You can find Foreign LLC fees on this page: Foreign LLC fees by state
Restricted Professional Companies (PLLCs)
A Restricted Professional Company is one that provides licensed professional services (like accounting, medical, or legal aid).
If you want to form a business entity that offers liability protection, but your business will be providing restricted professional services, you’ll need to form a Professional Limited Liability Company (PLLC).
You can get an LLC in Pennsylvania by filing online or by mail. We recommend filing your Certificate of Organization online because you don’t have to wait for your documents to be mailed back, so the approval time is faster.
And when you file your Pennsylvania LLC Certificate of Organization, you’ll need to list your Registered Agent’s address (called a “Registered Office Address”).
It’s important to note that the Registered Office Address on file becomes a part of the public record. Many people who prefer privacy and don’t want their home or office address listed publicly choose to hire a Commercial Registered Office Provider (Registered Agent Service).
[llcu-cta id="30369" label="Northwest - LLC - Special Offer 2 - RA" /]
Watch the video below for more details:
You may have heard that PLLCs file an Annual Registration and pay the corresponding annual registration fee each year.
However, regular LLCs only have to file paperwork once per decade. That filing is called the Decennial Report and its filing fee is $70.
Note: Limited Liability Companies that have submitted a filing in the past 10 years don’t have to file a Decennial Report for that decade.
Learn how to file a Fictitious Business name for a Pennsylvania LLC using our step-by-step guide: How to file a DBA in Pennsylvania.
A Registered Office Address, along with the Registered Agent’s name, goes on public records with the Pennsylvania Department of State.
Your LLC’s business address (where you actually operate the business) can be different from the Registered Office Address.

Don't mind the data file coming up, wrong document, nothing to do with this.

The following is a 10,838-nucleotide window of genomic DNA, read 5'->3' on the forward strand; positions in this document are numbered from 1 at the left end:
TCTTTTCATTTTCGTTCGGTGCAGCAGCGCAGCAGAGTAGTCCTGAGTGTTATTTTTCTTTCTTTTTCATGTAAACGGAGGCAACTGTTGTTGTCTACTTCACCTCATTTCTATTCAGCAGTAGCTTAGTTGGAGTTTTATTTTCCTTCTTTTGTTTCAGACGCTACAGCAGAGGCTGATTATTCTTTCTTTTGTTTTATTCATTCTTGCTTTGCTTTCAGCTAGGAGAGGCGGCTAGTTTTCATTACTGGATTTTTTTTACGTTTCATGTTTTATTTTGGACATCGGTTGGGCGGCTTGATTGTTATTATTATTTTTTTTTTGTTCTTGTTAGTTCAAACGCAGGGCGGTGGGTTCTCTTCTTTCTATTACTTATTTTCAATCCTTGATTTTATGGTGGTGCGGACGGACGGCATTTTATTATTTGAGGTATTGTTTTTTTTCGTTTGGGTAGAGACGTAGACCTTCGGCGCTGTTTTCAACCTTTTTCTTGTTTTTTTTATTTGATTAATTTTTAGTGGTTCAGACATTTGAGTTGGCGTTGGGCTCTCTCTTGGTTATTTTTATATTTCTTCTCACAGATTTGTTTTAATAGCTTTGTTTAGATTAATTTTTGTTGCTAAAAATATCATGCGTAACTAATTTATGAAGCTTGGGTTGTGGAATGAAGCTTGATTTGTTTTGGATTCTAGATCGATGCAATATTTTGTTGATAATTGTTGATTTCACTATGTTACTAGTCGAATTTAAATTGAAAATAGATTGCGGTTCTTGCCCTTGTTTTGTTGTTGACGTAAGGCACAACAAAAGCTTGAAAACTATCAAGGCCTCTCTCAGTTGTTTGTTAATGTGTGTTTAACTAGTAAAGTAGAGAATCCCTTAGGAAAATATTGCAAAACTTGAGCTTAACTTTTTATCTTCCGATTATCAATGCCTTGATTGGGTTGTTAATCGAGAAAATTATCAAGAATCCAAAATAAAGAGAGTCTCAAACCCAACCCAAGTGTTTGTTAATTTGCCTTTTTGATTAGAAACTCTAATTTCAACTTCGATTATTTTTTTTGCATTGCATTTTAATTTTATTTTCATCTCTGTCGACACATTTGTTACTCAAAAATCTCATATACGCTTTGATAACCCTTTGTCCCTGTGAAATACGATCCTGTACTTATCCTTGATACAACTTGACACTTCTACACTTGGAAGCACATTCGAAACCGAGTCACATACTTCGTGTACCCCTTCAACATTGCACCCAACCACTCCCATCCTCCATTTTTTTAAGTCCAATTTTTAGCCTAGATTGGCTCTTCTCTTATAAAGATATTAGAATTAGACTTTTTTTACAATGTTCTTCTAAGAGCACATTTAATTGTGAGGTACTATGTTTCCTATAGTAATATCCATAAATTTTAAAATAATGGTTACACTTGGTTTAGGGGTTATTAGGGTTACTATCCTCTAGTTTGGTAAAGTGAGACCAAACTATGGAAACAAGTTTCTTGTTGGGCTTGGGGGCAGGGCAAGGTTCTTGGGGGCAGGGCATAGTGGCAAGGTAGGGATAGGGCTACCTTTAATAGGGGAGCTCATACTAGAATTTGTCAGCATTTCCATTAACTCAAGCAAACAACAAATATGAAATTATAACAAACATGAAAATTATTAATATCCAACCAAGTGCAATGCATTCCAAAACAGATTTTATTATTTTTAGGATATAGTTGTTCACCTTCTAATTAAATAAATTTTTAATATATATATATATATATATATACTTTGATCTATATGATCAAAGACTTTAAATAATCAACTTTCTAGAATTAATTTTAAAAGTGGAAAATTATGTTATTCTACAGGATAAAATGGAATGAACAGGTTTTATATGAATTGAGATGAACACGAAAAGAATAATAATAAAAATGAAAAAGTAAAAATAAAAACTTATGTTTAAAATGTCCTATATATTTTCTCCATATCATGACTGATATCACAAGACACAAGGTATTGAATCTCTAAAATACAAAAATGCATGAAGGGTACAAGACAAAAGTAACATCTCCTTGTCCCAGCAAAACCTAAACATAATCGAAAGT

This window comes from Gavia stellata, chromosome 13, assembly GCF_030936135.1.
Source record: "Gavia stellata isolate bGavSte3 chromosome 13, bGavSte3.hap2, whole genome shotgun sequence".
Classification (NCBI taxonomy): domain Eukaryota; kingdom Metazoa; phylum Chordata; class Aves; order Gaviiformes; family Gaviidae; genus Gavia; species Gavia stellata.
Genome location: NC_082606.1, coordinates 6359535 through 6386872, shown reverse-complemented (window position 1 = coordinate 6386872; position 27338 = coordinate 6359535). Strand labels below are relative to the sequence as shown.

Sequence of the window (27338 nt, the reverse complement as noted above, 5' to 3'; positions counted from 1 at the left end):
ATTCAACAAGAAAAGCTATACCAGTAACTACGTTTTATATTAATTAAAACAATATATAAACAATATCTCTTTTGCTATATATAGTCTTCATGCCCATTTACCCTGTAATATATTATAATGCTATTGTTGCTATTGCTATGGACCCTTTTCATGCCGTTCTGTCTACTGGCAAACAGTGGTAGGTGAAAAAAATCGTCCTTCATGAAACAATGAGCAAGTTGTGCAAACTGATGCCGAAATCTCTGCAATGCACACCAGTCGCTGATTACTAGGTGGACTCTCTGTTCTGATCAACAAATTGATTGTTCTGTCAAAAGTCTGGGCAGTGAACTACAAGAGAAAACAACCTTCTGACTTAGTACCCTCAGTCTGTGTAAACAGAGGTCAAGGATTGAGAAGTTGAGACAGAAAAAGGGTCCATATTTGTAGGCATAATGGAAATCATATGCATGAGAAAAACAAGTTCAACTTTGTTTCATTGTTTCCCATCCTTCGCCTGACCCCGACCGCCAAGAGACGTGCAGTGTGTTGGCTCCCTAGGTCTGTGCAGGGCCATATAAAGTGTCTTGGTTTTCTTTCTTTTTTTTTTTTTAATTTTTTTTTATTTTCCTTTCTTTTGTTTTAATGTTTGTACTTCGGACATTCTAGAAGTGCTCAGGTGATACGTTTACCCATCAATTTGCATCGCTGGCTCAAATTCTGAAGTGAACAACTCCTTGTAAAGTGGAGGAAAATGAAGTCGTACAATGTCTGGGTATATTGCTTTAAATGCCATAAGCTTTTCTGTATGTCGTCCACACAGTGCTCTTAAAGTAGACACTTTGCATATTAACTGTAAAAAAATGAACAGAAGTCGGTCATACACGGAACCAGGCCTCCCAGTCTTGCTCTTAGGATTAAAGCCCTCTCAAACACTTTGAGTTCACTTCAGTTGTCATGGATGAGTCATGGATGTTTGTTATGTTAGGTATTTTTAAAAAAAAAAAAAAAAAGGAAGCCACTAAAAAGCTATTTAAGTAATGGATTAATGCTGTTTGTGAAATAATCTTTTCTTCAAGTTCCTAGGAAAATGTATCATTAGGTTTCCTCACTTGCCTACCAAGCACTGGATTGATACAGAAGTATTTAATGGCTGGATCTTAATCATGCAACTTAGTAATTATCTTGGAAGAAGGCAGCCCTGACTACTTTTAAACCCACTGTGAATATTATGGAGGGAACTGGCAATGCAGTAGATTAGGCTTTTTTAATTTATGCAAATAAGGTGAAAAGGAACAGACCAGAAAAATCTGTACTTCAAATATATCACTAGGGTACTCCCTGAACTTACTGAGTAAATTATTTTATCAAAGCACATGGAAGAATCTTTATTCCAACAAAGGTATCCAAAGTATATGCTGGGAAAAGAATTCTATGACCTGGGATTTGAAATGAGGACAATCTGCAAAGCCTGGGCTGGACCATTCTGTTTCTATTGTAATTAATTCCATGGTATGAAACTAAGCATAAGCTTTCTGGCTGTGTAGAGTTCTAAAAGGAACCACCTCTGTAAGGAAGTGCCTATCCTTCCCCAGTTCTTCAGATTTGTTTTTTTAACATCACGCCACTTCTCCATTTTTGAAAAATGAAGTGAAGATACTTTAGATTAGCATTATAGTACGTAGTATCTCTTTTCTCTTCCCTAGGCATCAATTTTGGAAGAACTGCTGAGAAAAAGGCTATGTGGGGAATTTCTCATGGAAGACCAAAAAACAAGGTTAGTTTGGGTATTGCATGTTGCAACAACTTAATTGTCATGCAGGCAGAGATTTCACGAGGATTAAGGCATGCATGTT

However, the most important factors in deciding where to start a business are where you live and where you’re doing business.
Meaning, if you live in or do business in Pennsylvania, then you should start your business in Pennsylvania. While many websites talk about tax rates and advantages of certain states, none of that applies if it’s not the state where you live and do business.
For example, if you form an LLC in Wyoming, but live in and conduct business in Pennsylvania, you’ll also need to register your Wyoming LLC in Pennsylvania (and pay extra fees). And you’ll end up paying Pennsylvania taxes anyway. This ends up leading to more costs and more headaches with no advantages.
In summary, if you live in and conduct business in Pennsylvania, then yes, Pennsylvania is a good state to start a business. If you don’t live in and do business in Pennsylvania, then no, Pennsylvania isn’t a good state to start a business.
For more information, please see Best state to form an LLC.
So when it’s time to file taxes, a Single-Member LLC just needs for the owner to report their LLC income – and pay taxes on that income – using their Form 1040 personal tax return.
And Multi-Member LLCs will report their income to the IRS on Form 1065. But the owners will pay the taxes owed on that income using their 1040 personal tax return.